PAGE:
Cluster Space Formation Control of Multirobot Systems: The Lab is the home of the cluster space multirobot formation control technique. This is a full degree-of-freedom operational space control strategy with formalized mathematics, provably stable behavior, and applicability to a wide range of land/sea/air systems. The technique envisions a group of robots as a virtual articulating mechanism and allows a single pilot or a higher-level automated controller to specify desired motions and the geometric characteristics of the group in a simple, intuitive manner. Key publications include:
C. Kitts and I. Mas, “Cluster Space Specification and Control of Multi-Robot Systems,” IEEE/ASME Trans. On Mechatronics, v14 n2, pp. 207-218, 2009.
I. Mas and C. Kitts, “Dynamic Control of Mobile Multirobot Systems,” IEEE Access, v2, pp. 558-570, 2014.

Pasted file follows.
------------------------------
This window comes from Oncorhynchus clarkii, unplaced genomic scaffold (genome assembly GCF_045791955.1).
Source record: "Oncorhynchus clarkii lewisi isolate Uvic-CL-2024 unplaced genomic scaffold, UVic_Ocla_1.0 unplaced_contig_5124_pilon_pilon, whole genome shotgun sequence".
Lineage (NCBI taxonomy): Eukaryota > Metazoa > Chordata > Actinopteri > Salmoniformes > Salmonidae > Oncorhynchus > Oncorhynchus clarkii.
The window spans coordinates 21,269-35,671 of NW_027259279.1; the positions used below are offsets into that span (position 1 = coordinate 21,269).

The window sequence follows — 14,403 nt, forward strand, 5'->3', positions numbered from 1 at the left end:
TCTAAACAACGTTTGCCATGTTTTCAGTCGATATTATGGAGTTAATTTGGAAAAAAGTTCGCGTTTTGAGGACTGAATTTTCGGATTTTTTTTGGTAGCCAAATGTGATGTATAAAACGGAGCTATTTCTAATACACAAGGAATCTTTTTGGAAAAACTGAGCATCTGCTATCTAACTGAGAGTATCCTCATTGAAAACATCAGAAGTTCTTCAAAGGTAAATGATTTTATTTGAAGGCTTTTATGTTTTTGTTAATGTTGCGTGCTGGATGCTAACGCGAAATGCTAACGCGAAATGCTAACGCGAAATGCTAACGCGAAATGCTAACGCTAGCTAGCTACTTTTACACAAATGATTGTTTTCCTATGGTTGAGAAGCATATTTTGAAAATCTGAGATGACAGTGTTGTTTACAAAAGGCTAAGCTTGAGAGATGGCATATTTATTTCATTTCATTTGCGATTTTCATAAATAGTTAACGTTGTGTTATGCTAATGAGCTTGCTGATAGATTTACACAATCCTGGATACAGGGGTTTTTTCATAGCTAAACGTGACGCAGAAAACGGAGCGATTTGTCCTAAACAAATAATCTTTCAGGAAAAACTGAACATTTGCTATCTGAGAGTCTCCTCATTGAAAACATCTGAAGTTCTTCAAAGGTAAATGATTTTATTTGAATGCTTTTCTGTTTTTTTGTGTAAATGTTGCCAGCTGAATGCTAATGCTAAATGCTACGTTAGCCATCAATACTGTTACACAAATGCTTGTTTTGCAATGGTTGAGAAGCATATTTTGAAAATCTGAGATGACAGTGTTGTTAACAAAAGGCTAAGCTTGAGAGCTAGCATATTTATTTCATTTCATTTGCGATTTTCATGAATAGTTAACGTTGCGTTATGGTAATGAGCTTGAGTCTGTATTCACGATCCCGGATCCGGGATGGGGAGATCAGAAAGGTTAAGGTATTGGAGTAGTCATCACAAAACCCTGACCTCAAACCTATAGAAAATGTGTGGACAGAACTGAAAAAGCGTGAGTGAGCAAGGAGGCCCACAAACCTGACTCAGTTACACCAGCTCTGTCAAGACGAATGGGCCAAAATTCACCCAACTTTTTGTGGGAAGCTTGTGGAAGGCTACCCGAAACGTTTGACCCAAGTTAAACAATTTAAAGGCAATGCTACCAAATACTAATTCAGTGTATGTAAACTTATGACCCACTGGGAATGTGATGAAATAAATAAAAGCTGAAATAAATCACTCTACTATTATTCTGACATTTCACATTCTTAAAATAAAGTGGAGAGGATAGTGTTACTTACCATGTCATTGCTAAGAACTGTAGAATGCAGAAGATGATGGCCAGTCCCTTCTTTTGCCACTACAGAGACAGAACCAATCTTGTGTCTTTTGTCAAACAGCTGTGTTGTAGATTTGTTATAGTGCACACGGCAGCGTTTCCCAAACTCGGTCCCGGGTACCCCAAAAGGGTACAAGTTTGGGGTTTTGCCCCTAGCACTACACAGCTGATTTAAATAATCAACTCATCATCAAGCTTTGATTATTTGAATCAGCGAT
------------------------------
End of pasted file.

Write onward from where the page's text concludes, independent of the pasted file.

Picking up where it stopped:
Adaptive navigation of environmental scalar fields: The Lab is a leader in multirobot techniques to adaptively locate and move along points of interest in an environmental scalar field (e.g., a region over which a parameter varies, such as temperature, radiation level, or the concentration of a pollutant). In particular, we have developed a hierarchical control technique based on our cluster space formation controller that allows us to use multirobot clusters to find these interesting points without exhaustively mapping the entire region. Capabilities of interest include locating the max/min points in a field, moving along contours, moving down/up ridge/trench formations, locating saddle points, and moving along frontlines. These capabilities are fundamental for applications such as disaster response, environmental monitoring/characterization, exploration and security.
T. Adamek, C. Kitts, and I. Mas, “Gradient-based Cluster Space Navigation for Autonomous Surface Vessels,” IEEE/ASME Trans. on Mechatronics, vol 20 no 2, pp. 506-518, 2014.
C. Kitts, R. McDonald, M. Neumann, “Adaptive Navigation Control Primitives for Multirobot Clusters,” IEEE Access, vol 6, pp. 17625-17642, 2018.